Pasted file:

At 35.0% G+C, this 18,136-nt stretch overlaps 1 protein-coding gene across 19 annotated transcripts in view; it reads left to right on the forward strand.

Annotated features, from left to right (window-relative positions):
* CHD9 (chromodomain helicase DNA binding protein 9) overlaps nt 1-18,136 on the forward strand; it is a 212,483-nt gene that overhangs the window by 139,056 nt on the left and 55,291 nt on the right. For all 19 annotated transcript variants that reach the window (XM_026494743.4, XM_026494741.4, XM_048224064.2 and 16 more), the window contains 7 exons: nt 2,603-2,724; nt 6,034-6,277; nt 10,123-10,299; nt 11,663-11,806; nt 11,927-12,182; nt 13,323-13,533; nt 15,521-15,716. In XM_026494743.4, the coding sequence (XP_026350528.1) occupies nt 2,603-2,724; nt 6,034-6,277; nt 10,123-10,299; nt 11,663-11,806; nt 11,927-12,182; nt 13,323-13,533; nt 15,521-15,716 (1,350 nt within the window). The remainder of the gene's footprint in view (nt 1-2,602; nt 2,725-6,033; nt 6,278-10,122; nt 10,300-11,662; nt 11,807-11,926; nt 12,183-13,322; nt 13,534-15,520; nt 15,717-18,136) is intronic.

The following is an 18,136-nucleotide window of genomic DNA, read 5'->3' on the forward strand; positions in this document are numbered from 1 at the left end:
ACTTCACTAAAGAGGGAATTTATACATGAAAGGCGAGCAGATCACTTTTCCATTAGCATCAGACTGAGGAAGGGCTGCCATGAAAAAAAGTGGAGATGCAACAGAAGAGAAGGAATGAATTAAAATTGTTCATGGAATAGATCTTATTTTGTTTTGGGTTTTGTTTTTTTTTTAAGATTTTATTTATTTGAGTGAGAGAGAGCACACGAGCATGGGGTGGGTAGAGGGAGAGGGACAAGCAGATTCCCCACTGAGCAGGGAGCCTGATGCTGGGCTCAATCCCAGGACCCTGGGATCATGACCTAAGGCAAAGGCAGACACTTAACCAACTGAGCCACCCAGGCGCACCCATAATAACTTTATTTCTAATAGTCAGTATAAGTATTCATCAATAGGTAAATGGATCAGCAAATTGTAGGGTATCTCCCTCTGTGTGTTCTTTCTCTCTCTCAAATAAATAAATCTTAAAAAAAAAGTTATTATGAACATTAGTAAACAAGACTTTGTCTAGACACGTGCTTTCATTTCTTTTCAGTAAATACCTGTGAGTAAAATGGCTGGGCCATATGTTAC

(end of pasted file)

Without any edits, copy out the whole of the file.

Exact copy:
At 35.0% G+C, this 18,136-nt stretch overlaps 1 protein-coding gene across 19 annotated transcripts in view; it reads left to right on the forward strand.

Annotated features, from left to right (window-relative positions):
* CHD9 (chromodomain helicase DNA binding protein 9) overlaps nt 1-18,136 on the forward strand; it is a 212,483-nt gene that overhangs the window by 139,056 nt on the left and 55,291 nt on the right. For all 19 annotated transcript variants that reach the window (XM_026494743.4, XM_026494741.4, XM_048224064.2 and 16 more), the window contains 7 exons: nt 2,603-2,724; nt 6,034-6,277; nt 10,123-10,299; nt 11,663-11,806; nt 11,927-12,182; nt 13,323-13,533; nt 15,521-15,716. In XM_026494743.4, the coding sequence (XP_026350528.1) occupies nt 2,603-2,724; nt 6,034-6,277; nt 10,123-10,299; nt 11,663-11,806; nt 11,927-12,182; nt 13,323-13,533; nt 15,521-15,716 (1,350 nt within the window). The remainder of the gene's footprint in view (nt 1-2,602; nt 2,725-6,033; nt 6,278-10,122; nt 10,300-11,662; nt 11,807-11,926; nt 12,183-13,322; nt 13,534-15,520; nt 15,717-18,136) is intronic.

The following is an 18,136-nucleotide window of genomic DNA, read 5'->3' on the forward strand; positions in this document are numbered from 1 at the left end:
ACTTCACTAAAGAGGGAATTTATACATGAAAGGCGAGCAGATCACTTTTCCATTAGCATCAGACTGAGGAAGGGCTGCCATGAAAAAAAGTGGAGATGCAACAGAAGAGAAGGAATGAATTAAAATTGTTCATGGAATAGATCTTATTTTGTTTTGGGTTTTGTTTTTTTTTTAAGATTTTATTTATTTGAGTGAGAGAGAGCACACGAGCATGGGGTGGGTAGAGGGAGAGGGACAAGCAGATTCCCCACTGAGCAGGGAGCCTGATGCTGGGCTCAATCCCAGGACCCTGGGATCATGACCTAAGGCAAAGGCAGACACTTAACCAACTGAGCCACCCAGGCGCACCCATAATAACTTTATTTCTAATAGTCAGTATAAGTATTCATCAATAGGTAAATGGATCAGCAAATTGTAGGGTATCTCCCTCTGTGTGTTCTTTCTCTCTCTCAAATAAATAAATCTTAAAAAAAAAGTTATTATGAACATTAGTAAACAAGACTTTGTCTAGACACGTGCTTTCATTTCTTTTCAGTAAATACCTGTGAGTAAAATGGCTGGGCCATATGTTAC